Centuries before the craft beer renaissance that we’re experiencing now in the United States, there were German immigrants bringing with them the brewing traditions and techniques that laid the foundation for the beer industry. We’re back to the number of breweries in the U.S. we had before prohibition. In other words, it’s a good time to say “Cheers!”
Not only is the Yuengling Brewery in Pottsville, PA the oldest brewery in the country, it’s the largest craft brewery with Boston Beer Co. (Samuel Adams) and Sierra Nevada behind it. While the category only amounts for 13% of the market, it’s steadily on the rise.
It only seemed appropriate that I visit the one that started the independent beer movement, which is located about a two-hour drive from the site of the signing of the Declaration of Independence, Philadelphia. Pottsville is a battleground town with the upcoming U.S. presidential election. It’s a solid working class town that has been home to Yuengling since it’s founding by German immigrant David Yuengling in 1829. It’s now on its fifth generation of staying in the Yuengling family, with Dick Yuengling still overseeing the company.
The free brewery tour runs from the gift shop every half-hour from 9-1:30pm, so plan accordingly. The pro tip is to go during the work week to catch the canning in action and the smell of wort, hops and excess beer.
I’ve been on my share of brewery tours so much that I can give them myself. The guide usually starts with the same questions, “Where did everyone come from?”, “Do we have any home brewers?” and “What are the four ingredients that make beer?” You look at big tanks, a complicated series of tubes and wait until the end to drink some beer.
With the Yuengling tour, you start by visiting the caves that housed the barrels back in the 1800s and stored the beer during prohibition. It’s not the first time I went through caves that housed a brewery. In Nuremberg, Germany, there’s a brewery in a cave where I got a slight concussion from hitting my head.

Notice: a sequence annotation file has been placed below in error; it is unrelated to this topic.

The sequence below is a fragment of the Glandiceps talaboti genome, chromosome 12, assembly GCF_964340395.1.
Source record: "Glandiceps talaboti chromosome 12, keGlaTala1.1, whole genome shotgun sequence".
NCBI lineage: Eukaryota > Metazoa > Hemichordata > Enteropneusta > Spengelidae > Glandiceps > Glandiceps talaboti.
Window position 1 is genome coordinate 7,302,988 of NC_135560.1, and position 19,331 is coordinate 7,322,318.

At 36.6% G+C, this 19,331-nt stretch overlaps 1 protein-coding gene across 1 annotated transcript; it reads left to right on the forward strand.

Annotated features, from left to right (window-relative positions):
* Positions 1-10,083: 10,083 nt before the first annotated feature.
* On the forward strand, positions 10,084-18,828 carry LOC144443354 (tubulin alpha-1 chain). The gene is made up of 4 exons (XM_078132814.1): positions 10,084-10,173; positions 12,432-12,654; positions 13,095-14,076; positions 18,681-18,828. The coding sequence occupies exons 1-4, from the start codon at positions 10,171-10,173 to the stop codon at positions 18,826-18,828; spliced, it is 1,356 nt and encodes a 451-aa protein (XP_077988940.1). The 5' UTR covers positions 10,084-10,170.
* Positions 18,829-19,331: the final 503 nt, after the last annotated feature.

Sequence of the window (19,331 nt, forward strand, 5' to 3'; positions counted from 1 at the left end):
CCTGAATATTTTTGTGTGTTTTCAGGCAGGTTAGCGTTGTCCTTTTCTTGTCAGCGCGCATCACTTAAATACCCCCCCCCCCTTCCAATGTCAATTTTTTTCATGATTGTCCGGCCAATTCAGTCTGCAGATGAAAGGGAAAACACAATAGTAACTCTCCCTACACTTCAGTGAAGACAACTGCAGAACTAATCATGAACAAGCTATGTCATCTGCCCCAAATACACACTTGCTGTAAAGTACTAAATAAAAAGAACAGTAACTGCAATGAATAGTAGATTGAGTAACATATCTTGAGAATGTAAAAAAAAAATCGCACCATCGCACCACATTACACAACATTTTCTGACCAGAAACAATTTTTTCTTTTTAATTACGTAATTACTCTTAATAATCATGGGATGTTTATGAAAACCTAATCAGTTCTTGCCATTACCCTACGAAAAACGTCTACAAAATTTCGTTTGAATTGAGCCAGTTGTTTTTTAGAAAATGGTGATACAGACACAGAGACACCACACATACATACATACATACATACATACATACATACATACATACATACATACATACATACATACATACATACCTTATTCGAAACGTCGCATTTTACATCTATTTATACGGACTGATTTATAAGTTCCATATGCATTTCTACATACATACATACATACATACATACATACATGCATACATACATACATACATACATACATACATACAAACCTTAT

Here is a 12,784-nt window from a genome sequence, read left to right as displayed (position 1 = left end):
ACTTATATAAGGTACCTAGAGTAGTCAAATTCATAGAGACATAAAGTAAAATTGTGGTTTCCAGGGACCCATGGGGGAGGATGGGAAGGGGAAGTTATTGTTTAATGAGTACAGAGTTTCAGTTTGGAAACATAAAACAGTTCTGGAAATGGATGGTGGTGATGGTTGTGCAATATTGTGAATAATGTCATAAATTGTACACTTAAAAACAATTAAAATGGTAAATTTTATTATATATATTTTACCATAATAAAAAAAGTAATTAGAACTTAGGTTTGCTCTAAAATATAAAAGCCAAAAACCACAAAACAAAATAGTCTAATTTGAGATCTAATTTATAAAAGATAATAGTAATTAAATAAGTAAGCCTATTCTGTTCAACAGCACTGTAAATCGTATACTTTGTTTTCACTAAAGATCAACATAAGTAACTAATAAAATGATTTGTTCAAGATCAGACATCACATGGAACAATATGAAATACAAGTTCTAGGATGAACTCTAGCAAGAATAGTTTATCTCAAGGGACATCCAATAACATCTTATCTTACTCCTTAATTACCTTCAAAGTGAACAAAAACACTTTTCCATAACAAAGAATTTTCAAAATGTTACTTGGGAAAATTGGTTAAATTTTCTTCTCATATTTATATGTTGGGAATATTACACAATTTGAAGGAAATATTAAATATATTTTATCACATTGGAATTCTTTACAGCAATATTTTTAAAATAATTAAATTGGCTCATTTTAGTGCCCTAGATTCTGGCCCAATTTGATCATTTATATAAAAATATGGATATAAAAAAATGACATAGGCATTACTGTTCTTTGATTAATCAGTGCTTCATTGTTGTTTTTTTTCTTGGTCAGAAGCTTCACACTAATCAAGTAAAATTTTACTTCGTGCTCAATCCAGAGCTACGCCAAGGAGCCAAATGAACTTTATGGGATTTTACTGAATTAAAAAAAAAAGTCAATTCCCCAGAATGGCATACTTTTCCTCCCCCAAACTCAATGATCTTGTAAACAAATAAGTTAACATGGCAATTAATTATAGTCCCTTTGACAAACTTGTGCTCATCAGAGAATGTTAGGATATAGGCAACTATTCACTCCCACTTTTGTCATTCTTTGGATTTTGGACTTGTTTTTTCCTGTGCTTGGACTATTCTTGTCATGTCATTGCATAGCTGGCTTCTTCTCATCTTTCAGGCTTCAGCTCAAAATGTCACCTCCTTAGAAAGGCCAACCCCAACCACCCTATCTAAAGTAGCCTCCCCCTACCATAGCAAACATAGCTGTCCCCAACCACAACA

Here, you have plenty of headspace.
The original brew space is still used today just for Yuengling lager cans. Obviously, it’s not the main operation, but kept in operation out of tradition. The much larger main facility is across town where they brew their 11 varieties. There’s another production facility in Florida.
While the rest of the craft beer industry is constantly coming up with new styles and experimental brews, Yuengling keeps it traditional by staying with those 11 standard: Lager, Light Lager, Black & Tan, Oktoberfest, Summer Wheat, IPL, Lord Chesterfield Ale, Porter, Bock, Premium Pilsner and Light Premium.
On the tour, you see some of the original equipment, the tool shop, ol’ timey photographs and the canning line where see cans wiz by at high speeds.
After the hour tour, you might think what I thought, “Hey, I could use a beer!” You get two samples only, but you can buy a full pint for $3. Even better, you can eat their beer ice cream. That’s two of my favorite things right there.
What I learned is that Yuengling is a regional beer and only distributed to 16 states and not outside of America. Thus, all foreign visitors to the east coast should try it while visiting. For out of state folks, the Premium beer is only distributed in Pennsylvania, so grab a case of that in the gift shop.
Speaking of gift shops, if you are in the mood for something above beer flavored food stuff, branded merch and all shorts of Yuengling goodness, try these $100 golf pants. I asked if anyone has actually bought them, the lady said, “All the time. We’ve gotten pictures of people wearing them at their wedding.” I’m going to end this post here.